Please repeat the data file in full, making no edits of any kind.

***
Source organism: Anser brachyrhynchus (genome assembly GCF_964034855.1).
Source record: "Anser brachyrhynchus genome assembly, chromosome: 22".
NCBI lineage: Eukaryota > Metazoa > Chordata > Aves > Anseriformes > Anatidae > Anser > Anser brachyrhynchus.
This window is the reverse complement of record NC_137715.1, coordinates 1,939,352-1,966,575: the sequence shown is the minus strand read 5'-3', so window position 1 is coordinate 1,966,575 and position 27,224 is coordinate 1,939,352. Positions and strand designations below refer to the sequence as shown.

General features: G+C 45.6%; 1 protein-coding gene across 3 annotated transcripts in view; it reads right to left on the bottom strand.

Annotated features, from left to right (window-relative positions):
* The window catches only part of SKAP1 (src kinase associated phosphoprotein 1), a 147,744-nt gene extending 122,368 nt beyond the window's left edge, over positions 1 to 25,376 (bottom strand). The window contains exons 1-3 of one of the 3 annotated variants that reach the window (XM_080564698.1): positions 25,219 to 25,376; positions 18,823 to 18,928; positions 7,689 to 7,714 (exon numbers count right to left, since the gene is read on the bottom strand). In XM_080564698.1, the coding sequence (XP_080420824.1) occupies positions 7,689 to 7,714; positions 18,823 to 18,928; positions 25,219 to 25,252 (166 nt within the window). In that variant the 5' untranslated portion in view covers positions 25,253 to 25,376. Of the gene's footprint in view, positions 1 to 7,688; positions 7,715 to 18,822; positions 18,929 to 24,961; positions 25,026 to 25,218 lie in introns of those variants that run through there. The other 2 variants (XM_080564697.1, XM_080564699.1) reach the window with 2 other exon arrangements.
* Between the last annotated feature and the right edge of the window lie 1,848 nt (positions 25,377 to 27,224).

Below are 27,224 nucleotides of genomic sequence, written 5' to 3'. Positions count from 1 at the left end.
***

Source organism: Anser brachyrhynchus (genome assembly GCF_964034855.1).
Source record: "Anser brachyrhynchus genome assembly, chromosome: 22".
NCBI lineage: Eukaryota > Metazoa > Chordata > Aves > Anseriformes > Anatidae > Anser > Anser brachyrhynchus.
This window is the reverse complement of record NC_137715.1, coordinates 1,939,352-1,966,575: the sequence shown is the minus strand read 5'-3', so window position 1 is coordinate 1,966,575 and position 27,224 is coordinate 1,939,352. Positions and strand designations below refer to the sequence as shown.

General features: G+C 45.6%; 1 protein-coding gene across 3 annotated transcripts in view; it reads right to left on the bottom strand.

Annotated features, from left to right (window-relative positions):
* The window catches only part of SKAP1 (src kinase associated phosphoprotein 1), a 147,744-nt gene extending 122,368 nt beyond the window's left edge, over positions 1 to 25,376 (bottom strand). The window contains exons 1-3 of one of the 3 annotated variants that reach the window (XM_080564698.1): positions 25,219 to 25,376; positions 18,823 to 18,928; positions 7,689 to 7,714 (exon numbers count right to left, since the gene is read on the bottom strand). In XM_080564698.1, the coding sequence (XP_080420824.1) occupies positions 7,689 to 7,714; positions 18,823 to 18,928; positions 25,219 to 25,252 (166 nt within the window). In that variant the 5' untranslated portion in view covers positions 25,253 to 25,376. Of the gene's footprint in view, positions 1 to 7,688; positions 7,715 to 18,822; positions 18,929 to 24,961; positions 25,026 to 25,218 lie in introns of those variants that run through there. The other 2 variants (XM_080564697.1, XM_080564699.1) reach the window with 2 other exon arrangements.
* Between the last annotated feature and the right edge of the window lie 1,848 nt (positions 25,377 to 27,224).

Below are 27,224 nucleotides of genomic sequence, written 5' to 3'. Positions count from 1 at the left end.